New genetic testing technology enhances precision of analysis of clinical biomarkers

The new molecular engineering method, called TAC-seq, raises the precision of biomarker analysis and is poised to make it more affordable. The method, for which a patent is pending, will be introduced in the healthcare system this year in the form of endometrial receptivity test.

Researchers from the University of Helsinki in cooperation with the University of Tartu, Competence Centre on Health Technologies from Estonia, and the Karolinska Institute, published an article in Nature’s partner journal Genomic Medicine in which they present Targeted Allele Counting by sequencing (TAC-seq) along with several of its potential applications.

The method measures, at an extremely high level of precision, the number of DNA and RNA molecules used as biomarkers in clinical samples and thereby describes the patient’s state of health.

A biomarker can be any molecule whose existence or absence is measurable and which gives information about the state of health. Clinics use thousands of biomarker-based tests, of which many analyse DNA as an agent of heredity, and gene expression profiles. It is imperative that responses to clinical testing are as precise as possible and that the testing be priced at a reasonable level.

“Ordinarily, in clinical samples, the DNA has to be amplified using the polymerase chain reaction method to ensure material for the next-generation sequencing, otherwise it isn’t measurable by instruments. However, it is not known how many copies are created of a given original molecule and thus the results are inaccurate. With TAC-seq, we can identify and remove all of the artificial copies made in the lab, and the corrected biomarker values reflect the clinical sample with maximum reliability,” says the first author, doctoral student in University of Tartu Bioinformatics Hindrek Teder

The researchers introduce three possible applications for the method. First of all, TAC-seq can be used for the endometrial receptivity testing – determining the levels of specific RNA molecules with the aim of ascertaining the best possible time to transfer the embryo during infertility treatment and thereby increase the likelihood of success of in-vitro fertilisation (IVF).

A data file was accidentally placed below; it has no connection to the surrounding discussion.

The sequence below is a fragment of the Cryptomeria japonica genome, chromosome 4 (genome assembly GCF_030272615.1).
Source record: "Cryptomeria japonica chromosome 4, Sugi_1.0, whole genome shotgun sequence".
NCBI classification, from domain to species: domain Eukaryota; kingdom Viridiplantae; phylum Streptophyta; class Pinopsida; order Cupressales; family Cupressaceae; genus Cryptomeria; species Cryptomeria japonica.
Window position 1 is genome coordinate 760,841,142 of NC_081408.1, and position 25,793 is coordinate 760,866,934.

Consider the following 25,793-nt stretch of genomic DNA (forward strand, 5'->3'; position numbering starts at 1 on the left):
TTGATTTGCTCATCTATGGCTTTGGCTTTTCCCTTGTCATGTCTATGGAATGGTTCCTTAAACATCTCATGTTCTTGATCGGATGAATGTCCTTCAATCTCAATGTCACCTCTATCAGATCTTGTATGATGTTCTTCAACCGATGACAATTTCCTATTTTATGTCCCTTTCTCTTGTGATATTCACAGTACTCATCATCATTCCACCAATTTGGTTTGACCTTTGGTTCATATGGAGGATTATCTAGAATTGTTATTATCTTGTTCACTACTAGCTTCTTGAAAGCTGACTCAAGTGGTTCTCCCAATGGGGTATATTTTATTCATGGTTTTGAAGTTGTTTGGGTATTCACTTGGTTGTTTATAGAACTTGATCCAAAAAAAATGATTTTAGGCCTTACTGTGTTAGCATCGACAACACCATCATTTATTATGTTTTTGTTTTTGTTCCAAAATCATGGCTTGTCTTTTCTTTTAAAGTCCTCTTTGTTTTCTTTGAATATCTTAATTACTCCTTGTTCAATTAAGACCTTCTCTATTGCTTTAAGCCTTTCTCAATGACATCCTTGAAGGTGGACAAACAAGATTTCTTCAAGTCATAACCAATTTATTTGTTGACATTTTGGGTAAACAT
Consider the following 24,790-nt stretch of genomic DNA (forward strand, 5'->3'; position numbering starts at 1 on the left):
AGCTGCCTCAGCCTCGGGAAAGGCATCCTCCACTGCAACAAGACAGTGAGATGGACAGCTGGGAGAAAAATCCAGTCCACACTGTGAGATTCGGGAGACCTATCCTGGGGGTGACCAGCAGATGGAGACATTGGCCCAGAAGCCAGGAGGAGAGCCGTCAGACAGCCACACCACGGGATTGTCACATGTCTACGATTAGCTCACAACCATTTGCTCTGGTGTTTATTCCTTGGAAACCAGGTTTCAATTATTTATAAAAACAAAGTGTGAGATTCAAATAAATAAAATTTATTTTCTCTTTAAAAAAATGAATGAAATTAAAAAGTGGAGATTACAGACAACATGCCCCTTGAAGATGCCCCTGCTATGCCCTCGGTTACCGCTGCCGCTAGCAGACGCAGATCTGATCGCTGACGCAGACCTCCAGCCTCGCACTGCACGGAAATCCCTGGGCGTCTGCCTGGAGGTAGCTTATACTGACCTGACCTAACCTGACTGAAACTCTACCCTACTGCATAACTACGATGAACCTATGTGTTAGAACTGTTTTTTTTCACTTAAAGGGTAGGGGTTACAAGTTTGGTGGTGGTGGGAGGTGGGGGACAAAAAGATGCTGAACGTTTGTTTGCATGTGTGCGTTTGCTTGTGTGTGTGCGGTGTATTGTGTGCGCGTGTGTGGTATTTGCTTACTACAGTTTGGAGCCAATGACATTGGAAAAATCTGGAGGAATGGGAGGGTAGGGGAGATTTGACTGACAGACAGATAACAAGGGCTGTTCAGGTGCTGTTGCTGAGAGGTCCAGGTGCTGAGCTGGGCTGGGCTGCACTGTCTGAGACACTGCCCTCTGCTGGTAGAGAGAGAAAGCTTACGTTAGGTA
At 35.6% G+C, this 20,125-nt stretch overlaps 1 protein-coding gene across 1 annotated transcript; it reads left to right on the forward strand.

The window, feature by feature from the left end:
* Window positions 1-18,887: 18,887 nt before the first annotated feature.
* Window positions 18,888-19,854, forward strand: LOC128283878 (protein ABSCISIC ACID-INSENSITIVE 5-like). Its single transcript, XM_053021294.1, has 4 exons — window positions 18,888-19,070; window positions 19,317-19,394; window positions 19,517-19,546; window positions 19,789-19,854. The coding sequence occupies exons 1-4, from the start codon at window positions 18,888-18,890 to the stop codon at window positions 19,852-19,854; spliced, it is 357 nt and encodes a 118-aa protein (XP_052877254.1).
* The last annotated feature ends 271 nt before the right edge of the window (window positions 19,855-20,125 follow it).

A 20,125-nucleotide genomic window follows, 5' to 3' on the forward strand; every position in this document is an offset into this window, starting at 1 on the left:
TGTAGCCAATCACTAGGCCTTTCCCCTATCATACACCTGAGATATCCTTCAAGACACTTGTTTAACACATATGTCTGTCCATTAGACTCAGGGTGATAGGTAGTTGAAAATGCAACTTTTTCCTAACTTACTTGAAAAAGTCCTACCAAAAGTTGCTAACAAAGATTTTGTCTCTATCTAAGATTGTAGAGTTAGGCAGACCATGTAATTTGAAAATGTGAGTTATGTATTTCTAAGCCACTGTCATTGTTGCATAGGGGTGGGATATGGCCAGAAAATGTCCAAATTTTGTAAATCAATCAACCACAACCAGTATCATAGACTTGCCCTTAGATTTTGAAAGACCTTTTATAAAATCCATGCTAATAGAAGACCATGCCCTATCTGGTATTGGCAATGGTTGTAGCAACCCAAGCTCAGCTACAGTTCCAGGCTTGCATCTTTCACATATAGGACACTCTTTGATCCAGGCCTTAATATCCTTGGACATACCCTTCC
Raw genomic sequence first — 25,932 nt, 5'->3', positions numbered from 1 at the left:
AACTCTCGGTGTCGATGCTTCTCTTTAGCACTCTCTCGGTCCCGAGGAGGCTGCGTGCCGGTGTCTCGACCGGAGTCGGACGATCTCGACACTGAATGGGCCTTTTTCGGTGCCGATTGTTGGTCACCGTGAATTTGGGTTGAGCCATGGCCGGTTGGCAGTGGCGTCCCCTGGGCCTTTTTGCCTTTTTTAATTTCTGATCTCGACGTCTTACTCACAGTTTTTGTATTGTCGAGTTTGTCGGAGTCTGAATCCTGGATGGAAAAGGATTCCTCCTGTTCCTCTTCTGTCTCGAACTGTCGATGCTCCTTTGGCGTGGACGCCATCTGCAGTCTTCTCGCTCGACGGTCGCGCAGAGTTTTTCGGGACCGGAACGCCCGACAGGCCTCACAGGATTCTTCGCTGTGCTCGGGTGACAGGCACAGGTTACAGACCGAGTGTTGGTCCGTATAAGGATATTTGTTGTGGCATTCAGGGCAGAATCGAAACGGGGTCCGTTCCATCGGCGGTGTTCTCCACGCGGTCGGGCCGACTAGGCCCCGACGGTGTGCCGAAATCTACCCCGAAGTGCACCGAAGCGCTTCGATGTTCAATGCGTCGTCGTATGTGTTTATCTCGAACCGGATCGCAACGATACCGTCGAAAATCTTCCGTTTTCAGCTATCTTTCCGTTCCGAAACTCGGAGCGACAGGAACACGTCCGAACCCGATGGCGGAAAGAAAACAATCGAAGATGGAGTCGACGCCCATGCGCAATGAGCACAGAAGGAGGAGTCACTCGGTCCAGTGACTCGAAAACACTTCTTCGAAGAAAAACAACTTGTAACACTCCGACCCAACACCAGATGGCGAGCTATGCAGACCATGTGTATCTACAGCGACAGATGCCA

The method can also be used for non-invasive prenatal genetic testing to study the cell-free DNA in the woman’s blood to detect the most common chromosomal disorders in the foetus. Third, the method can be used for precise microRNA profiling in different body fluids. These molecules can be used as biomarkers for several conditions and thus forgo the need to perform a biopsy.

TAC-seq based endometrial receptivity test has reached validation at private clinics in Helsinki and Turku. 

“Advanced and precise diagnostic tools help women with recurrent implantation failures. We see that the implantation window is different in patients and should be taken into account in IVF treatment. The general IVF quality could be improved if individual embryo transfer timing and drug dosage are taken into account,” commented Tiina Hakala-Ala-Pietilä, Specialist in Obstetrics and Gynaecology.

The leader of the study, Dr Kaarel Krjutškov from the University of Helsinki and in Competence Centre on Health Technologies, notes that there has been a pressing need for an ultra-precise and affordable solution, and TAC-seq will broaden the possibilities in research laboratory and in clinics.

“First we conducted thorough fundamental research, then we filed for an international patent. Now we have published our results, describing the various facets of the method’s applications and the most important thing – the method is in progress of integration into the healthcare system.”

Original publication:

Hindrek Teder et al, TAC-seq: targeted DNA and RNA sequencing for precise biomarker molecule counting, npj Genomic Medicine. DOI: 10.1038/s41525-018-0072-5.

Contact information:

Kaarel Krjutškov, University of Helsinki and Competence Centre on Health Technologies,, tel: (+372) 51261416

Juha Kere, University of Helsinki and Karolinska Institute,